GSK cut down by Avandia scare

By Anna Lewcock

- Last updated on GMT

Related tags: Gsk, Glaxosmithkline

GlaxoSmithKline (GSK) has emerged as the latest pharma firm to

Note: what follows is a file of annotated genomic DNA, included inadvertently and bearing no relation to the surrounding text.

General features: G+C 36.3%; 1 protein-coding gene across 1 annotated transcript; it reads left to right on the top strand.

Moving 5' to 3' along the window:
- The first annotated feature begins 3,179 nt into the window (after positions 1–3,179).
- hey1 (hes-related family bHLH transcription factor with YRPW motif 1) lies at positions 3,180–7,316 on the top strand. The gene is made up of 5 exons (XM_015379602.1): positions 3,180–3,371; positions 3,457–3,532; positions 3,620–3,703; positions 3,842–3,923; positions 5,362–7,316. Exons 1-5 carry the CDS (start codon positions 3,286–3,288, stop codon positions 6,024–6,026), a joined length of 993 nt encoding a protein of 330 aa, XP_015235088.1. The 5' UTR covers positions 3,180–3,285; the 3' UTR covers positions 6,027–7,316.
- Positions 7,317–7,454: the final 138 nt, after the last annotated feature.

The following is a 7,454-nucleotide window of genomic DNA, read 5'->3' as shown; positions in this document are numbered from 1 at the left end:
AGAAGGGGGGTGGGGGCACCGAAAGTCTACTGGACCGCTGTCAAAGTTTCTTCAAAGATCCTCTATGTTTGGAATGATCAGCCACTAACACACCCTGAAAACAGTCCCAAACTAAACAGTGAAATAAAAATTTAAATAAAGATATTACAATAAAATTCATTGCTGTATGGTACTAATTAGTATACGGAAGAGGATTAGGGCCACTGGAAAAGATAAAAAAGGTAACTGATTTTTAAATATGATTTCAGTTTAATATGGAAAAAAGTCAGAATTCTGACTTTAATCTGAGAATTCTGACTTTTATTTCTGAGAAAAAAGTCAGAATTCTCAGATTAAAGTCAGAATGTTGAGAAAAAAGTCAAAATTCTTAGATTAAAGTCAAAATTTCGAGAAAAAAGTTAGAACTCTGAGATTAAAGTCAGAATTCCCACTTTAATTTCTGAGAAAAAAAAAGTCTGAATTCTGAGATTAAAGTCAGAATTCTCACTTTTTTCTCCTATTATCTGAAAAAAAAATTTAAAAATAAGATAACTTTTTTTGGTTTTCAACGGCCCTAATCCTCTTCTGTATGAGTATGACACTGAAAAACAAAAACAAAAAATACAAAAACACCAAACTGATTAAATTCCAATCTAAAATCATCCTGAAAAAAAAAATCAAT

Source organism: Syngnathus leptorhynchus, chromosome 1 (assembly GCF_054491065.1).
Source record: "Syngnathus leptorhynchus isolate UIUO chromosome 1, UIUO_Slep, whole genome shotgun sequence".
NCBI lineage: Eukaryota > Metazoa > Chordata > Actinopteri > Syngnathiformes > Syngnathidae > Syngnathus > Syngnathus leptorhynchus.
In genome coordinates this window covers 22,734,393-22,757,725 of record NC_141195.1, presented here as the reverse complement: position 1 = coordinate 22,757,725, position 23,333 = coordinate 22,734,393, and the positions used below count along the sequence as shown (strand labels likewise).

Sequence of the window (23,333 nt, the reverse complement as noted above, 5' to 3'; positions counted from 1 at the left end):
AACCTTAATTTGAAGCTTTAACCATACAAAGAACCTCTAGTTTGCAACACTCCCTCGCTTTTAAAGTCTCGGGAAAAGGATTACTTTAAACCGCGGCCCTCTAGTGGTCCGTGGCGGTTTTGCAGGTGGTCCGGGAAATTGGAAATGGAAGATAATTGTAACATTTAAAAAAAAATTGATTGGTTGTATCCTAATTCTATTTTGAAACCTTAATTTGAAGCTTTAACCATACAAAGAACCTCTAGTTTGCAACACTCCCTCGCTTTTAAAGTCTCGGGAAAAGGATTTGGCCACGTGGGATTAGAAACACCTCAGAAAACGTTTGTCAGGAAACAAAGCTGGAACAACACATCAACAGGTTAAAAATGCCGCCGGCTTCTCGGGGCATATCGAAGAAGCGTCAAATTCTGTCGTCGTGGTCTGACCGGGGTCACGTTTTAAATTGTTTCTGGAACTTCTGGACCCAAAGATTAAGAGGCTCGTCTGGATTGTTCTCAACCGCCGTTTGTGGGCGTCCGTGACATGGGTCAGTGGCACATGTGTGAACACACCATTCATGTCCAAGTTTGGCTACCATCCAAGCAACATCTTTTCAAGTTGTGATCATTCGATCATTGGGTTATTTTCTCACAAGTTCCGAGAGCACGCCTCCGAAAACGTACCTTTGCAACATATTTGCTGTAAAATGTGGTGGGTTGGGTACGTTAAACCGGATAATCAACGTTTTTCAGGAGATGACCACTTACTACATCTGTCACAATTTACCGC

announce closures and job cuts along with its third quarter
results, yet another casualty of generic competition and product
safety scares.